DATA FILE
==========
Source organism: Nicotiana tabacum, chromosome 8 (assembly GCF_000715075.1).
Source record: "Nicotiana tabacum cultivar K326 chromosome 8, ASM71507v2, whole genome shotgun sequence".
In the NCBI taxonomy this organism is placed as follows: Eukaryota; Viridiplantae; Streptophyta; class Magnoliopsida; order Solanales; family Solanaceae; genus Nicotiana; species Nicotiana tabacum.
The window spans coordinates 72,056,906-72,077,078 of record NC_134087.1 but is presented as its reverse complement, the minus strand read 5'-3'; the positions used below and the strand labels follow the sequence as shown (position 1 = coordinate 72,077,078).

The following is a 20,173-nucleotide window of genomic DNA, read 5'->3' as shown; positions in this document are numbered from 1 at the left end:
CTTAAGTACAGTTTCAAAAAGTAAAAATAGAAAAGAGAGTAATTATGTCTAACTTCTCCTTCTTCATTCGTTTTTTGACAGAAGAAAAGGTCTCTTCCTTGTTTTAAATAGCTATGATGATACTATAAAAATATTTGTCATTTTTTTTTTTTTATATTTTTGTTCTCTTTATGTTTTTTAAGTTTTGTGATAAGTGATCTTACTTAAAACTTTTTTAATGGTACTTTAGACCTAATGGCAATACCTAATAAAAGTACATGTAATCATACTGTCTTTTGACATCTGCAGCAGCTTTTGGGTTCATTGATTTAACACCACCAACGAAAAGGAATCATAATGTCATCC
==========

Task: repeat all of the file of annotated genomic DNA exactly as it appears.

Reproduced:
Source organism: Nicotiana tabacum, chromosome 8 (assembly GCF_000715075.1).
Source record: "Nicotiana tabacum cultivar K326 chromosome 8, ASM71507v2, whole genome shotgun sequence".
In the NCBI taxonomy this organism is placed as follows: Eukaryota; Viridiplantae; Streptophyta; class Magnoliopsida; order Solanales; family Solanaceae; genus Nicotiana; species Nicotiana tabacum.
The window spans coordinates 72,056,906-72,077,078 of record NC_134087.1 but is presented as its reverse complement, the minus strand read 5'-3'; the positions used below and the strand labels follow the sequence as shown (position 1 = coordinate 72,077,078).

The following is a 20,173-nucleotide window of genomic DNA, read 5'->3' as shown; positions in this document are numbered from 1 at the left end:
CTTAAGTACAGTTTCAAAAAGTAAAAATAGAAAAGAGAGTAATTATGTCTAACTTCTCCTTCTTCATTCGTTTTTTGACAGAAGAAAAGGTCTCTTCCTTGTTTTAAATAGCTATGATGATACTATAAAAATATTTGTCATTTTTTTTTTTTTATATTTTTGTTCTCTTTATGTTTTTTAAGTTTTGTGATAAGTGATCTTACTTAAAACTTTTTTAATGGTACTTTAGACCTAATGGCAATACCTAATAAAAGTACATGTAATCATACTGTCTTTTGACATCTGCAGCAGCTTTTGGGTTCATTGATTTAACACCACCAACGAAAAGGAATCATAATGTCATCC